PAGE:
Gazetteer of Towns

    SHERBURNE was formed from Paris, (Oneida Co.) March 5, 1795. Smyrna was taken off in 1808, and a part of New Berlin was annexed in 1852. It is situated upon the north border of the County, east of the center. The highest summits of the hills are from 200 to 500 feet above the valleys of the streams. Chenango River enters the County from Madison, and flows in a south-east direction through the town, receiving from the east Handsome, Mad and Nigger Brooks, and from the west, Pleasant Brook and several smaller streams. The soil is chiefly a gravelly and slaty loam, but in portions of the valleys the soil is a sandy loam. The Chenango Canal passes through the town along the valley of the River. Hops are extensively raised along the river. The timber of the town consisted, at the time of its settlement, of beech, birch, hickory, ash, elm, basswood, oak, chestnut, hemlock and maple. The last named furnished the early settlers with their principal supply of sugar.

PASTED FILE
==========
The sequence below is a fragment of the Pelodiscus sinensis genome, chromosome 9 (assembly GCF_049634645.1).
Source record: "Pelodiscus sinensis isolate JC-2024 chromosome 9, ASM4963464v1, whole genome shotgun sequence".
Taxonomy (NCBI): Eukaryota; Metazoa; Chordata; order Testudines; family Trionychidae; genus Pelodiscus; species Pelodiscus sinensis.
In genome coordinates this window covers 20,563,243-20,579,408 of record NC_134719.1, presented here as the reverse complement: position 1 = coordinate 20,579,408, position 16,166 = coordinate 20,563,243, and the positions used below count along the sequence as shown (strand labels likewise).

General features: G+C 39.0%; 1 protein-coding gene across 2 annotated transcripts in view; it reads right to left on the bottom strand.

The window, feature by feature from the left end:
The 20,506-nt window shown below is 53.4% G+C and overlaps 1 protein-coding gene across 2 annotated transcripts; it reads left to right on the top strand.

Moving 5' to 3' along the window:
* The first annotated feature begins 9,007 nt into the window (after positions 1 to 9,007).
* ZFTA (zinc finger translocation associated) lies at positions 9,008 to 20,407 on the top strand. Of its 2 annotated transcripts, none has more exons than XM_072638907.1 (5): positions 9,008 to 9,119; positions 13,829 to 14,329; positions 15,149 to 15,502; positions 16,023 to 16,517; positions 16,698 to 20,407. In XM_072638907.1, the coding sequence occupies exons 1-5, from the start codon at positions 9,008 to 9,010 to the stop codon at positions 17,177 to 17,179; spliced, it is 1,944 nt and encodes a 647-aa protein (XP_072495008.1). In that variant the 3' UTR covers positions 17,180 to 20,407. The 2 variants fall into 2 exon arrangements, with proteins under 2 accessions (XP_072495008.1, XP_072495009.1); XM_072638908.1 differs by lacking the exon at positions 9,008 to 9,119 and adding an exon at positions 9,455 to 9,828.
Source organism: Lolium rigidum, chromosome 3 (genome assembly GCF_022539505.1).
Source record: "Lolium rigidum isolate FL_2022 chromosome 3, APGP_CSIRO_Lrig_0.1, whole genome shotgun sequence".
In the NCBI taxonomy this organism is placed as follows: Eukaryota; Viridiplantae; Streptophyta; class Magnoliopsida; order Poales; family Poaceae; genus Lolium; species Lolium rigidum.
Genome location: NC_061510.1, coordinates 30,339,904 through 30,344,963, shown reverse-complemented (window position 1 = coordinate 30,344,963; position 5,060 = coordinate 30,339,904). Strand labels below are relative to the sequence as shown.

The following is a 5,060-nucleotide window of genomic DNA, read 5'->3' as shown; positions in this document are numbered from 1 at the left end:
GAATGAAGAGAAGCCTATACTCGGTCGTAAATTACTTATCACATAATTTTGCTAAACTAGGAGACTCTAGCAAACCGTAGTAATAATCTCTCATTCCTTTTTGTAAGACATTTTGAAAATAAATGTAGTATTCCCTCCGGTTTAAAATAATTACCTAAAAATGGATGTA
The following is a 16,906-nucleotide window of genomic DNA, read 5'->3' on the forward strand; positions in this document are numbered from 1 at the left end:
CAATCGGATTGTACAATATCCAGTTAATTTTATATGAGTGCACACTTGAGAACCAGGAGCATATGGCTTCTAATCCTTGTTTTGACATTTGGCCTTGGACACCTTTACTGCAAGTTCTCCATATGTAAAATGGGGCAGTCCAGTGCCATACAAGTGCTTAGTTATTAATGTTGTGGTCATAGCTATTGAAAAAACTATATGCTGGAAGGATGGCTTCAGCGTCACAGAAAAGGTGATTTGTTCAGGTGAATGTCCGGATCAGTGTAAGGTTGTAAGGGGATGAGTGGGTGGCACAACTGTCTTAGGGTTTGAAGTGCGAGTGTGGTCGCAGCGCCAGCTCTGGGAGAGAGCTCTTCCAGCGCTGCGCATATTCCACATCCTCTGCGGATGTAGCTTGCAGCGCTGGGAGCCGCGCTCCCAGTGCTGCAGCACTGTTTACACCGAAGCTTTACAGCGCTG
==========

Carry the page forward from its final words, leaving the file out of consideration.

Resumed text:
Sherburne (p. v.) is situated a little south of the center of the town and contains six churches, viz., Methodist, Presbyterian, Universalist, Baptist, Episcopal and Roman Catholic; a newspaper office, two hotels, a cotton factory, a foundry and machine shop, the usual number of stores and mechanic shops, and about 1,000 inhabitants.

    The steam cotton mill of Hector, Ross & Co., employs about eighty hands and manufactures 180,000 yards annually. The capital invested is $100,000.